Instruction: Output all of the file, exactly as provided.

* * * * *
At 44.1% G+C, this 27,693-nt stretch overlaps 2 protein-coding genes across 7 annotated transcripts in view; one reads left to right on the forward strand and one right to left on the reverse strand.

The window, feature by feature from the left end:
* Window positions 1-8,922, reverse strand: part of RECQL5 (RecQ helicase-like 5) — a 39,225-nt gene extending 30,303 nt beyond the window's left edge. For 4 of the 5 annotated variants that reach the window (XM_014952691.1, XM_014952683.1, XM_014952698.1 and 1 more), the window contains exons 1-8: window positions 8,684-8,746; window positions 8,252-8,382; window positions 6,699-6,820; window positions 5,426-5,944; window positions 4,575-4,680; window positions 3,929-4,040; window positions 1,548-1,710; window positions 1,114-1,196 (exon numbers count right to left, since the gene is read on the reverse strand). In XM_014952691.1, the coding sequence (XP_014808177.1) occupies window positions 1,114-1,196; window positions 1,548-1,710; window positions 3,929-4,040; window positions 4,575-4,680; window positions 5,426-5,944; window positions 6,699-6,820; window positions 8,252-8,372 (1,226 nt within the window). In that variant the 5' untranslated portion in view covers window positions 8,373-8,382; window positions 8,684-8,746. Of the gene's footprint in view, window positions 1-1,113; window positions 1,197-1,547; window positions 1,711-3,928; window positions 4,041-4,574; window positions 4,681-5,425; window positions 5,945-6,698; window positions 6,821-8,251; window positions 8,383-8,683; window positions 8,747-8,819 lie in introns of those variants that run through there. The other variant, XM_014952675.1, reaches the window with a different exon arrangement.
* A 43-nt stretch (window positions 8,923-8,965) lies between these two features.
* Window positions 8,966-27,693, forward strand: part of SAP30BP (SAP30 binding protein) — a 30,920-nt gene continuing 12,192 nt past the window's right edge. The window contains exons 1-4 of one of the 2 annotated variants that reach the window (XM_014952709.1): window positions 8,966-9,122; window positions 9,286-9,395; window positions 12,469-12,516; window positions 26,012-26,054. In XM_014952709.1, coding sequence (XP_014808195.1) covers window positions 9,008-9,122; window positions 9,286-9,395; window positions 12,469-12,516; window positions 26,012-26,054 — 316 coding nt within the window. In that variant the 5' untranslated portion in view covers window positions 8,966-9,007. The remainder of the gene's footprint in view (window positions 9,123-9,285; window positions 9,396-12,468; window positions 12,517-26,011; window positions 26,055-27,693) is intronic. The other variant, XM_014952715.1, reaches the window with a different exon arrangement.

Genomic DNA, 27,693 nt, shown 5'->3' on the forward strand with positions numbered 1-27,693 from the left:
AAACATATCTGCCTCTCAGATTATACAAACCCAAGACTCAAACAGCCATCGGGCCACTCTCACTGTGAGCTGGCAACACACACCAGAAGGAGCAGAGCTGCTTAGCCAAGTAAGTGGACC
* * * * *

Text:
At 44.1% G+C, this 27,693-nt stretch overlaps 2 protein-coding genes across 7 annotated transcripts in view; one reads left to right on the forward strand and one right to left on the reverse strand.

The window, feature by feature from the left end:
* Window positions 1-8,922, reverse strand: part of RECQL5 (RecQ helicase-like 5) — a 39,225-nt gene extending 30,303 nt beyond the window's left edge. For 4 of the 5 annotated variants that reach the window (XM_014952691.1, XM_014952683.1, XM_014952698.1 and 1 more), the window contains exons 1-8: window positions 8,684-8,746; window positions 8,252-8,382; window positions 6,699-6,820; window positions 5,426-5,944; window positions 4,575-4,680; window positions 3,929-4,040; window positions 1,548-1,710; window positions 1,114-1,196 (exon numbers count right to left, since the gene is read on the reverse strand). In XM_014952691.1, the coding sequence (XP_014808177.1) occupies window positions 1,114-1,196; window positions 1,548-1,710; window positions 3,929-4,040; window positions 4,575-4,680; window positions 5,426-5,944; window positions 6,699-6,820; window positions 8,252-8,372 (1,226 nt within the window). In that variant the 5' untranslated portion in view covers window positions 8,373-8,382; window positions 8,684-8,746. Of the gene's footprint in view, window positions 1-1,113; window positions 1,197-1,547; window positions 1,711-3,928; window positions 4,041-4,574; window positions 4,681-5,425; window positions 5,945-6,698; window positions 6,821-8,251; window positions 8,383-8,683; window positions 8,747-8,819 lie in introns of those variants that run through there. The other variant, XM_014952675.1, reaches the window with a different exon arrangement.
* A 43-nt stretch (window positions 8,923-8,965) lies between these two features.
* Window positions 8,966-27,693, forward strand: part of SAP30BP (SAP30 binding protein) — a 30,920-nt gene continuing 12,192 nt past the window's right edge. The window contains exons 1-4 of one of the 2 annotated variants that reach the window (XM_014952709.1): window positions 8,966-9,122; window positions 9,286-9,395; window positions 12,469-12,516; window positions 26,012-26,054. In XM_014952709.1, coding sequence (XP_014808195.1) covers window positions 9,008-9,122; window positions 9,286-9,395; window positions 12,469-12,516; window positions 26,012-26,054 — 316 coding nt within the window. In that variant the 5' untranslated portion in view covers window positions 8,966-9,007. The remainder of the gene's footprint in view (window positions 9,123-9,285; window positions 9,396-12,468; window positions 12,517-26,011; window positions 26,055-27,693) is intronic. The other variant, XM_014952715.1, reaches the window with a different exon arrangement.

Genomic DNA, 27,693 nt, shown 5'->3' on the forward strand with positions numbered 1-27,693 from the left:
AAACATATCTGCCTCTCAGATTATACAAACCCAAGACTCAAACAGCCATCGGGCCACTCTCACTGTGAGCTGGCAACACACACCAGAAGGAGCAGAGCTGCTTAGCCAAGTAAGTGGACC